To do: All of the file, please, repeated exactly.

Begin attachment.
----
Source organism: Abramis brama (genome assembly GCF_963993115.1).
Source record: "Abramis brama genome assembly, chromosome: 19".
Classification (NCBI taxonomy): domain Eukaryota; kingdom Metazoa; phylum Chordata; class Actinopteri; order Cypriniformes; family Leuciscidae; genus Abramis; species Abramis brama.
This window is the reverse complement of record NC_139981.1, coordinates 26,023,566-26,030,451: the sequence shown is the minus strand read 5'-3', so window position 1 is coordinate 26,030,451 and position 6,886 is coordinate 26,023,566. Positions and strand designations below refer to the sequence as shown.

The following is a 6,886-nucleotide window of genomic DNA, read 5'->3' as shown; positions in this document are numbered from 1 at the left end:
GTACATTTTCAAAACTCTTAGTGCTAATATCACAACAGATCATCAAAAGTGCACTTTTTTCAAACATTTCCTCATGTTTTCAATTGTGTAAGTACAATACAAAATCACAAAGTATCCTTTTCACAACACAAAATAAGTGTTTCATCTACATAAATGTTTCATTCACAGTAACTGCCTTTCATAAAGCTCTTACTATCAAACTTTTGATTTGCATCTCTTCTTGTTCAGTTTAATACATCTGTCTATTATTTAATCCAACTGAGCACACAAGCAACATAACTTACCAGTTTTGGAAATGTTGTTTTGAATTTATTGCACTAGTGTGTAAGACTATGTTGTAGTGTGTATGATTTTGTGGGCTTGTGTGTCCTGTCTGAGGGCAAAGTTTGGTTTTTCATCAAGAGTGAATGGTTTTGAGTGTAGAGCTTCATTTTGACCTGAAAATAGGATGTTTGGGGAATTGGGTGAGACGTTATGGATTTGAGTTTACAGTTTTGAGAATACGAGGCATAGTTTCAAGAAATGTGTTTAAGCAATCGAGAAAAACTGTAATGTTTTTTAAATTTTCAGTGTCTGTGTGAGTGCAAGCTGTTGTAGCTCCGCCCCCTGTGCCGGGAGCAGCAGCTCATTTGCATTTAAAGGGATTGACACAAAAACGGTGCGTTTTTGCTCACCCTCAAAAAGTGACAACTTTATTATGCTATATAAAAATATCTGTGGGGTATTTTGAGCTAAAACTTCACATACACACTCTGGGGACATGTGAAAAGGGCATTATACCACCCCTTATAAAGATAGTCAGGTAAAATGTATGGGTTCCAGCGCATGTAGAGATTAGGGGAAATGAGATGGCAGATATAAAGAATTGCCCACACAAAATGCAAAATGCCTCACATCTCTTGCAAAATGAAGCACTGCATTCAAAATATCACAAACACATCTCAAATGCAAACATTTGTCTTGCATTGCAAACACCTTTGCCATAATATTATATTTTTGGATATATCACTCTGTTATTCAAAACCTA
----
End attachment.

Source organism: Abramis brama (genome assembly GCF_963993115.1).
Source record: "Abramis brama genome assembly, chromosome: 19".
Classification (NCBI taxonomy): domain Eukaryota; kingdom Metazoa; phylum Chordata; class Actinopteri; order Cypriniformes; family Leuciscidae; genus Abramis; species Abramis brama.
This window is the reverse complement of record NC_139981.1, coordinates 26,023,566-26,030,451: the sequence shown is the minus strand read 5'-3', so window position 1 is coordinate 26,030,451 and position 6,886 is coordinate 26,023,566. Positions and strand designations below refer to the sequence as shown.

The following is a 6,886-nucleotide window of genomic DNA, read 5'->3' as shown; positions in this document are numbered from 1 at the left end:
GTACATTTTCAAAACTCTTAGTGCTAATATCACAACAGATCATCAAAAGTGCACTTTTTTCAAACATTTCCTCATGTTTTCAATTGTGTAAGTACAATACAAAATCACAAAGTATCCTTTTCACAACACAAAATAAGTGTTTCATCTACATAAATGTTTCATTCACAGTAACTGCCTTTCATAAAGCTCTTACTATCAAACTTTTGATTTGCATCTCTTCTTGTTCAGTTTAATACATCTGTCTATTATTTAATCCAACTGAGCACACAAGCAACATAACTTACCAGTTTTGGAAATGTTGTTTTGAATTTATTGCACTAGTGTGTAAGACTATGTTGTAGTGTGTATGATTTTGTGGGCTTGTGTGTCCTGTCTGAGGGCAAAGTTTGGTTTTTCATCAAGAGTGAATGGTTTTGAGTGTAGAGCTTCATTTTGACCTGAAAATAGGATGTTTGGGGAATTGGGTGAGACGTTATGGATTTGAGTTTACAGTTTTGAGAATACGAGGCATAGTTTCAAGAAATGTGTTTAAGCAATCGAGAAAAACTGTAATGTTTTTTAAATTTTCAGTGTCTGTGTGAGTGCAAGCTGTTGTAGCTCCGCCCCCTGTGCCGGGAGCAGCAGCTCATTTGCATTTAAAGGGATTGACACAAAAACGGTGCGTTTTTGCTCACCCTCAAAAAGTGACAACTTTATTATGCTATATAAAAATATCTGTGGGGTATTTTGAGCTAAAACTTCACATACACACTCTGGGGACATGTGAAAAGGGCATTATACCACCCCTTATAAAGATAGTCAGGTAAAATGTATGGGTTCCAGCGCATGTAGAGATTAGGGGAAATGAGATGGCAGATATAAAGAATTGCCCACACAAAATGCAAAATGCCTCACATCTCTTGCAAAATGAAGCACTGCATTCAAAATATCACAAACACATCTCAAATGCAAACATTTGTCTTGCATTGCAAACACCTTTGCCATAATATTATATTTTTGGATATATCACTCTGTTATTCAAAACCTA